In this guest blog Jessica Southgate shares her insights and take-aways from sounddelivery’s Being the Story event which took place on Friday 16th September.
Two weeks ago I had the privilege of attending sounddelivery’s Being the Story, the first event of its kind to celebrate the power of thought-provoking storytelling. These are some of the key reflections I left with, including how charities and campaigners can communicate their messages better.
1. Powerful stories connect us
Over the course of the day, the audience heard from ten inspirational speakers, all of whom had very varied life experiences and a wide range of stories to tell. But something powerful connected them all. Sharing their life experiences, personal or professional, had an impact on others. It created an inspirational shared narrative of possibility.
Telling ‘real’ stories can be transformational. It can help people see an issue differently, make different decisions and bridge the gaps that sometimes divide us.
What took place on the stage also connected us as an audience. Gone were the usual awkward loiterings or pretend phone-checkings in coffee breaks. People spoke to one another. Through their generosity in sharing their truths, the speakers unlocked a warmth that brought us all together and broke down some of the walls that stand between strangers.
2. Even the saddest stories have the power to make people smile
On the face of it, the prospect of a whole day listening to some of the most painful experiences of people’s lives could appear emotionally overwhelming. Would it be too upsetting or challenging to be valuable?
Not so. Time after time, when speakers left the stage the audience felt lifted, more positive and motivated to make a change in their own lives or work.
Don’t be afraid of telling what might seem to be a difficult or challenging story. It is an amazingly humbling experience to hear from someone who has turned what could have been their undoing into a source of strength, particularly when they do it positively or offer a solution to a problem.
3. Don’t think you already know the ending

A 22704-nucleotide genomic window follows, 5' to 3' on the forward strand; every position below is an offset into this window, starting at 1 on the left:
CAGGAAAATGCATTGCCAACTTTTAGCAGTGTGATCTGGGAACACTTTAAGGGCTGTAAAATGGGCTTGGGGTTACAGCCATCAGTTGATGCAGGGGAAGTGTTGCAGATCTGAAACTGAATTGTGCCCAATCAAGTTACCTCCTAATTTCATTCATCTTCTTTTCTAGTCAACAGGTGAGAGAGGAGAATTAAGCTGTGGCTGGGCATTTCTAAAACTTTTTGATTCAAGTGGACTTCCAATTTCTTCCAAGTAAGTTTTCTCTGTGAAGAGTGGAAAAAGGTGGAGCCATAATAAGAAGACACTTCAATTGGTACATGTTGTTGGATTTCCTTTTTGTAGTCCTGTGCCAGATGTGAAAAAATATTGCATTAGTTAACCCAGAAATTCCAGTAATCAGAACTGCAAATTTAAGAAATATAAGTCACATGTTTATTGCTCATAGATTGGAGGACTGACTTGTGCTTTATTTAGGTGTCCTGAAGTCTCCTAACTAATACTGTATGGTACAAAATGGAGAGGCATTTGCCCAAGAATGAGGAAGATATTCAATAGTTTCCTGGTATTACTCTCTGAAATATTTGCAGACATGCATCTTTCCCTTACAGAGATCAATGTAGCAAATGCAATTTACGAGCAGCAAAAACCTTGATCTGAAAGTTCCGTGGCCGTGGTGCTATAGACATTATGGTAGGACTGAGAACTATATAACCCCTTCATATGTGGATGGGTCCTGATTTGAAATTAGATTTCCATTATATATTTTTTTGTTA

In our media saturated world it’s too easy to assume you’ve heard it all before. You know about the struggles of Syrian refugees, you’ve heard about cuts to legal aid, you’ve followed Helen’s story on The Archers so you know about domestic abuse. But that’s not always the case, as hearing how individuals are affected differently by problems often shines a new light on them.
Through my own work I’ve had the honour of hearing many people share their stories with me and, without fail, every time they do I learn something new. Collectively, we need to keep finding ‘new’ angles on ‘old’ problems.
4. Stories come in all shapes and sizes
Stories can be told in different ways, and different things tell different stories. A book, a photograph, a new job, a new home, a new business – these either tell a story, or are a story in themselves.
5. Every organisation has a story to tell, and they should be telling it
Whatever the purpose of your organisation, whoever you aim to support or improve the lives of, you hold a wealth of untold stories just waiting to be given justice to. And the power to tell them lies with you.
Whether that be involving people with lived experience in your fundraising activities, working more closely with journalists you trust or making some time for brainstorming or training with your team to consider how you might communicate your messages better – we can all help tell the stories of the change we want to see.
Jessica is a researcher and service user involvement expert working in the field of gender, youth and social justice. @jess_southgate
If you attended Being the Story and would like to share your thoughts in a blog please do get in contact. We have compiled the highlights from the day including all consequent blogs in this Storify.